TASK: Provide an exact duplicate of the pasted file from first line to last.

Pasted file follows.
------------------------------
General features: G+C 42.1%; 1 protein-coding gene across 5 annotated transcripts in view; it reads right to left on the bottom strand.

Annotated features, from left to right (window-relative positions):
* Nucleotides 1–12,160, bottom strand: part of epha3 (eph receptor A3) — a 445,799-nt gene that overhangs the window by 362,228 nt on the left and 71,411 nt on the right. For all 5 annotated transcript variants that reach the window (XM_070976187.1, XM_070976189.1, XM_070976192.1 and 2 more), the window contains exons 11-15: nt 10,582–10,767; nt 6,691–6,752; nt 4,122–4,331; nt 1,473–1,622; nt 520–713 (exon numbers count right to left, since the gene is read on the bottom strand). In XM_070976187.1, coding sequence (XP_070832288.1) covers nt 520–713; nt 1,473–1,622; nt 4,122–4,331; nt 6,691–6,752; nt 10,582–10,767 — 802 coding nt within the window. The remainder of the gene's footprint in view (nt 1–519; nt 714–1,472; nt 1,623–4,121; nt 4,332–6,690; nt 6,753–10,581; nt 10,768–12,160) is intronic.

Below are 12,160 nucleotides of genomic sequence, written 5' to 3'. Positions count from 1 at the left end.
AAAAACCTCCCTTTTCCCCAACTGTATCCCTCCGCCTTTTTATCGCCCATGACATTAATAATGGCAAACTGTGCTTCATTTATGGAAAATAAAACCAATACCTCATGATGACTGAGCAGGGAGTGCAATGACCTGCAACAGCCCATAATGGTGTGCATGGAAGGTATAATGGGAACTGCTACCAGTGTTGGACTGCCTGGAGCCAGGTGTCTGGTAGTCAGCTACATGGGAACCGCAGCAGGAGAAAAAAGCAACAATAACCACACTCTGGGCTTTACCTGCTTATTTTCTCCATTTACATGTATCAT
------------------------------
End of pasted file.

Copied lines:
General features: G+C 42.1%; 1 protein-coding gene across 5 annotated transcripts in view; it reads right to left on the bottom strand.

Annotated features, from left to right (window-relative positions):
* Nucleotides 1–12,160, bottom strand: part of epha3 (eph receptor A3) — a 445,799-nt gene that overhangs the window by 362,228 nt on the left and 71,411 nt on the right. For all 5 annotated transcript variants that reach the window (XM_070976187.1, XM_070976189.1, XM_070976192.1 and 2 more), the window contains exons 11-15: nt 10,582–10,767; nt 6,691–6,752; nt 4,122–4,331; nt 1,473–1,622; nt 520–713 (exon numbers count right to left, since the gene is read on the bottom strand). In XM_070976187.1, coding sequence (XP_070832288.1) covers nt 520–713; nt 1,473–1,622; nt 4,122–4,331; nt 6,691–6,752; nt 10,582–10,767 — 802 coding nt within the window. The remainder of the gene's footprint in view (nt 1–519; nt 714–1,472; nt 1,623–4,121; nt 4,332–6,690; nt 6,753–10,581; nt 10,768–12,160) is intronic.

Below are 12,160 nucleotides of genomic sequence, written 5' to 3'. Positions count from 1 at the left end.
AAAAACCTCCCTTTTCCCCAACTGTATCCCTCCGCCTTTTTATCGCCCATGACATTAATAATGGCAAACTGTGCTTCATTTATGGAAAATAAAACCAATACCTCATGATGACTGAGCAGGGAGTGCAATGACCTGCAACAGCCCATAATGGTGTGCATGGAAGGTATAATGGGAACTGCTACCAGTGTTGGACTGCCTGGAGCCAGGTGTCTGGTAGTCAGCTACATGGGAACCGCAGCAGGAGAAAAAAGCAACAATAACCACACTCTGGGCTTTACCTGCTTATTTTCTCCATTTACATGTATCAT